New Infertility Definition Includes Singles and LGBTQ+ Individuals
According to the World Health Organization, 1 in 6 people will deal with infertility in their lifetime. But what infertility looks like for these people, and who those people are, for that matter, can vary tremendously. Each infertility journey is as unique as the person who’s experiencing it, and now it’s time that the definition of infertility expanded to represent everyone who embarks on this difficult journey.
The American Society for Reproductive Medicine (ASRM) recently made headlines for updating its official definition of infertility to be a “disease, condition, or status” to be characterized by “the need for medical intervention, including, but not limited to, the use of donor gametes or donor embryos in order to achieve a successful pregnancy either as an individual or with a partner.”
In a statement announcing the change, Dr. Jared Robins, ASRM’s CEO, outlined the meaning and reasoning behind the change. “This revised definition reflects that all persons, regardless of marital status, sexual orientation, or gender identity, deserve equal access to reproductive medicine,” he noted. “This inclusive definition helps ensure that anyone seeking to build a family has equitable access to infertility treatment and care.”
For years, thousands of those embarking on the journey to parenthood have been denied funds and access to reproductive assistance through their health insurance programs, as some insurance providers rely on the ASRM’s definition for approval. Single mothers, LGBTQ+ families and anyone else who may have been outside of the organization’s strict definition have struggled to manifest the families they so desperately desired.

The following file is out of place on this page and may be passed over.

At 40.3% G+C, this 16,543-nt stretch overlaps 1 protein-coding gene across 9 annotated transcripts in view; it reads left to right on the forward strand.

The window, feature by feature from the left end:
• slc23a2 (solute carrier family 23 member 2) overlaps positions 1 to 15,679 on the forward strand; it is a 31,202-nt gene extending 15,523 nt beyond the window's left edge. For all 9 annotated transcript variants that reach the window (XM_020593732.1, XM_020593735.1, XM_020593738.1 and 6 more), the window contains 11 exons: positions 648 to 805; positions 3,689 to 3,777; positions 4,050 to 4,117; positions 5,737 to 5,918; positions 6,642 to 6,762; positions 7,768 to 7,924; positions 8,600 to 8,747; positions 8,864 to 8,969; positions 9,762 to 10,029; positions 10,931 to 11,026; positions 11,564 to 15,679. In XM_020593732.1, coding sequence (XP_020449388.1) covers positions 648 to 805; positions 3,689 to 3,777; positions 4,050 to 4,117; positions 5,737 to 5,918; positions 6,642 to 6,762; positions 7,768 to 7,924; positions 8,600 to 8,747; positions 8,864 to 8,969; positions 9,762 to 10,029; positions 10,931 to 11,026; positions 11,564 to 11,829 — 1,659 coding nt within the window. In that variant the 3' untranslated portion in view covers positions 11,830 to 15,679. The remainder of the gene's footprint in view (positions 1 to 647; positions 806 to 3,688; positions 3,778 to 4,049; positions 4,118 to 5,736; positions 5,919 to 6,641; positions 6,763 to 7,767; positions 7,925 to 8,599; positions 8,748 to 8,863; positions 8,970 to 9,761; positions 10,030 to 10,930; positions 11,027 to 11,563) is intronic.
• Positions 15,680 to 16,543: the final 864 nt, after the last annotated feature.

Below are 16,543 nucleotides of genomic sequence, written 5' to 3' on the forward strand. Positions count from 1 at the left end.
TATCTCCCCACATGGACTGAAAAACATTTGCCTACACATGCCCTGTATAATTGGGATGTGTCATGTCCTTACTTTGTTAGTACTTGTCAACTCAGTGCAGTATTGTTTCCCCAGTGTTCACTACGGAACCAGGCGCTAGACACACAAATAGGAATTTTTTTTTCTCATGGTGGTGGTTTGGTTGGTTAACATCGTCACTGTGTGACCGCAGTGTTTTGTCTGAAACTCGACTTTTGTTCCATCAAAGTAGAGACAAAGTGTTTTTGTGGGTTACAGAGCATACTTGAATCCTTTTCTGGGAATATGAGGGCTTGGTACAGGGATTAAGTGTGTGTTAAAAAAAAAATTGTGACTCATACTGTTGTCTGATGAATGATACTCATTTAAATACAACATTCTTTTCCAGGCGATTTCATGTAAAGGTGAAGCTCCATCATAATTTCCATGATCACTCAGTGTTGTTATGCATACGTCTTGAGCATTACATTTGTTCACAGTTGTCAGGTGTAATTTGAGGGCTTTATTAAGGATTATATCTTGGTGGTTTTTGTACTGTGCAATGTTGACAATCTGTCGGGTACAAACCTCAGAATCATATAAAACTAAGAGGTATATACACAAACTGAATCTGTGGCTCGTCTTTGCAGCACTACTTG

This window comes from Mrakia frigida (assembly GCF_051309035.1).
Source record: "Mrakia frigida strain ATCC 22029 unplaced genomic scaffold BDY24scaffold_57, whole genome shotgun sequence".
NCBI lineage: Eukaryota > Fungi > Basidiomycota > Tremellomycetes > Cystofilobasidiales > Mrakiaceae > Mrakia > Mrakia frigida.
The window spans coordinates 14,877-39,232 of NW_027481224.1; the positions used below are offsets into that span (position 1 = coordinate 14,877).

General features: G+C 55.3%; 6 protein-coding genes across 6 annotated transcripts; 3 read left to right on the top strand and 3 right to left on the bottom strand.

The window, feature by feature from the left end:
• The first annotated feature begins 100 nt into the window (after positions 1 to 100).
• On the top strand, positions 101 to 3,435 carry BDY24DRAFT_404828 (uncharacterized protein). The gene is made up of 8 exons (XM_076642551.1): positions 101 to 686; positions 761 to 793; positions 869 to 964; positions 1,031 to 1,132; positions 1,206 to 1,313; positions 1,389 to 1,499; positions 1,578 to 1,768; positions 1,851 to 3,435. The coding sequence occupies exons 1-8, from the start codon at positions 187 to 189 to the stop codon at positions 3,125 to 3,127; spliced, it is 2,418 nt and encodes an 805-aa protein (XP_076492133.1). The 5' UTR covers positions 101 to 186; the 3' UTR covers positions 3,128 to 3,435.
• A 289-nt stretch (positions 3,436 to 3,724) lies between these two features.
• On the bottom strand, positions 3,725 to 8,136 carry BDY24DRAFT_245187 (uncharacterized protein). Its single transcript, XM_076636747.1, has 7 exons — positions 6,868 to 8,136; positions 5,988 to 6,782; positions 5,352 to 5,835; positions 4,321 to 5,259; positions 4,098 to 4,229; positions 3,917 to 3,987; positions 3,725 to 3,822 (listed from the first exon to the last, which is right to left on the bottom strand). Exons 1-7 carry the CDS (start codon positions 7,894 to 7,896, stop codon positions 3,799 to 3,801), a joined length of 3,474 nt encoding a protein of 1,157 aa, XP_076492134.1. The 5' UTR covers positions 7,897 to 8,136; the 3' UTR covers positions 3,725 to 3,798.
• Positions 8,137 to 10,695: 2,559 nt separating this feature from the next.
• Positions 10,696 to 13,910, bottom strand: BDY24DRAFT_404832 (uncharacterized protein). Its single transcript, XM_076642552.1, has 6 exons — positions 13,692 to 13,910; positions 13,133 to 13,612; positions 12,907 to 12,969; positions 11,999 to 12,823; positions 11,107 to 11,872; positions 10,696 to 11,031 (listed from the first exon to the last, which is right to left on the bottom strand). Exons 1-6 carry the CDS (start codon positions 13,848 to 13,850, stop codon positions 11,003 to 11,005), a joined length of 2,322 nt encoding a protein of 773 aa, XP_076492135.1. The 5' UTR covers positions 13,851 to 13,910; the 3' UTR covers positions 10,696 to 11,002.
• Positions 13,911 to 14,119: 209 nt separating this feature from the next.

The ASRM hopes that this redefinition will put these struggles to rest, stating simply that “nothing in this definition shall be used to deny or delay treatment to any individual, regardless of relationship status or sexual orientation.”
If you are dealing with infertility, check out The Bump’s resources for those trying to conceive. Learn how to calculate your fertile window, discover foods that may help boost fertility, and more here.
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